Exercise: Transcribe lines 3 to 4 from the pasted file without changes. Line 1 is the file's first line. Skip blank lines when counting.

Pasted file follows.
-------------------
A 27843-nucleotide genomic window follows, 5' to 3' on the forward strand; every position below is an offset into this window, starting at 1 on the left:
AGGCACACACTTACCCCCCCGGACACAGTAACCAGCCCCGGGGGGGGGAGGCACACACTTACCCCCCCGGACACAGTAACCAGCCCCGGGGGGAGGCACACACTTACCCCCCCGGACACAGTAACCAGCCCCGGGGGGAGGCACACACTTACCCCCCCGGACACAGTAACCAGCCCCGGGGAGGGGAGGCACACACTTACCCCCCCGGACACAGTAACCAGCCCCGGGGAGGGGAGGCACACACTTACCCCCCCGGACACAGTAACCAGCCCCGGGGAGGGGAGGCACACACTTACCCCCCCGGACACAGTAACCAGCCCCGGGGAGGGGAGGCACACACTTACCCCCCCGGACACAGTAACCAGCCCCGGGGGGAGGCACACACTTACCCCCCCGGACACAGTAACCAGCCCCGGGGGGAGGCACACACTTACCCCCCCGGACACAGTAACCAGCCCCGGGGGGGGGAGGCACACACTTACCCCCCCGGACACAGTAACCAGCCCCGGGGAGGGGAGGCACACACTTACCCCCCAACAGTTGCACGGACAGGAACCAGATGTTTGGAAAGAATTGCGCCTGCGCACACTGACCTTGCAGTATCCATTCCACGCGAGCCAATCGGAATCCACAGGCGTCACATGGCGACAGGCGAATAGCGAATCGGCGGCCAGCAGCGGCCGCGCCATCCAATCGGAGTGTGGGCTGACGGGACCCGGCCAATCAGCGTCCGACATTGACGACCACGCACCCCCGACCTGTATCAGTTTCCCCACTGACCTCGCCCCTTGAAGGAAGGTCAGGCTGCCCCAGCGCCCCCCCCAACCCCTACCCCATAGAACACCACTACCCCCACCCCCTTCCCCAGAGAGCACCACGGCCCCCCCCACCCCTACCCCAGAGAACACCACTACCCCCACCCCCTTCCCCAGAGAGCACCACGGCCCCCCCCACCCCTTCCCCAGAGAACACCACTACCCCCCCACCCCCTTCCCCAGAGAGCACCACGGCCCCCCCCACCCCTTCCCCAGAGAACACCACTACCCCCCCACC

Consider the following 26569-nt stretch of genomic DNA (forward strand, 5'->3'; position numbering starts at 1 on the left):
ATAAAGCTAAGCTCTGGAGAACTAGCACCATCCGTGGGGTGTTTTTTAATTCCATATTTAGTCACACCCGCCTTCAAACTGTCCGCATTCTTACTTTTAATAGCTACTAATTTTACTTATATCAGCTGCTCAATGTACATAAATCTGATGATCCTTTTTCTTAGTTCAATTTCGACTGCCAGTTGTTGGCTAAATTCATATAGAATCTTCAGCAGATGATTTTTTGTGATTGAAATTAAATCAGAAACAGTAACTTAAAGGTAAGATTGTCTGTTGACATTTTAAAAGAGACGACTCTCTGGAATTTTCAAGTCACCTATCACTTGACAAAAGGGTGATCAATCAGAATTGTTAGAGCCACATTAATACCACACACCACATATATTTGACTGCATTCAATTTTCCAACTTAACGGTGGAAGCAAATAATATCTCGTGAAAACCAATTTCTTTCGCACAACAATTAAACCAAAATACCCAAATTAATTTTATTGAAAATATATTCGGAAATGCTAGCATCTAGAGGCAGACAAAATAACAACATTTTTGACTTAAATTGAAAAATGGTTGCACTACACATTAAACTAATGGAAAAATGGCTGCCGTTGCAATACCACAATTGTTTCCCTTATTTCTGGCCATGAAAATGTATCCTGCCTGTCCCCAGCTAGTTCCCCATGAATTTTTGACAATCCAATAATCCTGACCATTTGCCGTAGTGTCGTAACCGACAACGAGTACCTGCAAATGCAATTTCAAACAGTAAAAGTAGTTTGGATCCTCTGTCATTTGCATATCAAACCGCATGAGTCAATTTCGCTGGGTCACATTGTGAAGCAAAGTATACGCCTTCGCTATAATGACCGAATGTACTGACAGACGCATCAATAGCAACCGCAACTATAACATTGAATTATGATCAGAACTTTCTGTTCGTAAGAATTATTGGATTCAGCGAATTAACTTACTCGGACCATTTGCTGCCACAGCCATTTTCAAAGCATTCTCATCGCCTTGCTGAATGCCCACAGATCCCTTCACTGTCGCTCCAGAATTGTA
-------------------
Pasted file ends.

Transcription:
Consider the following 26569-nt stretch of genomic DNA (forward strand, 5'->3'; position numbering starts at 1 on the left):
ATAAAGCTAAGCTCTGGAGAACTAGCACCATCCGTGGGGTGTTTTTTAATTCCATATTTAGTCACACCCGCCTTCAAACTGTCCGCATTCTTACTTTTAATAGCTACTAATTTTACTTATATCAGCTGCTCAATGTACATAAATCTGATGATCCTTTTTCTTAGTTCAATTTCGACTGCCAGTTGTTGGCTAAATTCATATAGAATCTTCAGCAGATGATTTTTTGTGATTGAAATTAAATCAGAAACAGTAACTTAAAGGTAAGATTGTCTGTTGACATTTTAAAAGAGACGACTCTCTGGAATTTTCAAGTCACCTATCACTTGACAAAAGGGTGATCAATCAGAATTGTTAGAGCCACATTAATACCACACACCACATATATTTGACTGCATTCAATTTTCCAACTTAACGGTGGAAGCAAATAATATCTCGTGAAAACCAATTTCTTTCGCACAACAATTAAACCAAAATACCCAAATTAATTTTATTGAAAATATATTCGGAAATGCTAGCATCTAGAGGCAGACAAAATAACAACATTTTTGACTTAAATTGAAAAATGGTTGCACTACACATTAAACTAATGGAAAAATGGCTGCCGTTGCAATACCACAATTGTTTCCCTTATTTCTGGCCATGAAAATGTATCCTGCCTGTCCCCAGCTAGTTCCCCATGAATTTTTGACAATCCAATAATCCTGACCATTTGCCGTAGTGTCGTAACCGACAACGAGTACCTGCAAATGCAATTTCAAACAGTAAAAGTAGTTTGGATCCTCTGTCATTTGCATATCAAACCGCATGAGTCAATTTCGCTGGGTCACATTGTGAAGCAAAGTATACGCCTTCGCTATAATGACCGAATGTACTGACAGACGCATCAATAGCAACCGCAACTATAACATTGAATTATGATCAGAACTTTCTGTTCGTAAGAATTATTGGATTCAGCGAATTAACTTACTCGGACCATTTGCTGCCACAGCCATTTTCAAAGCATTCTCATCGCCTTGCTGAATGCCCACAGATCCCTTCACTGTCGCTCCAGAATTGTA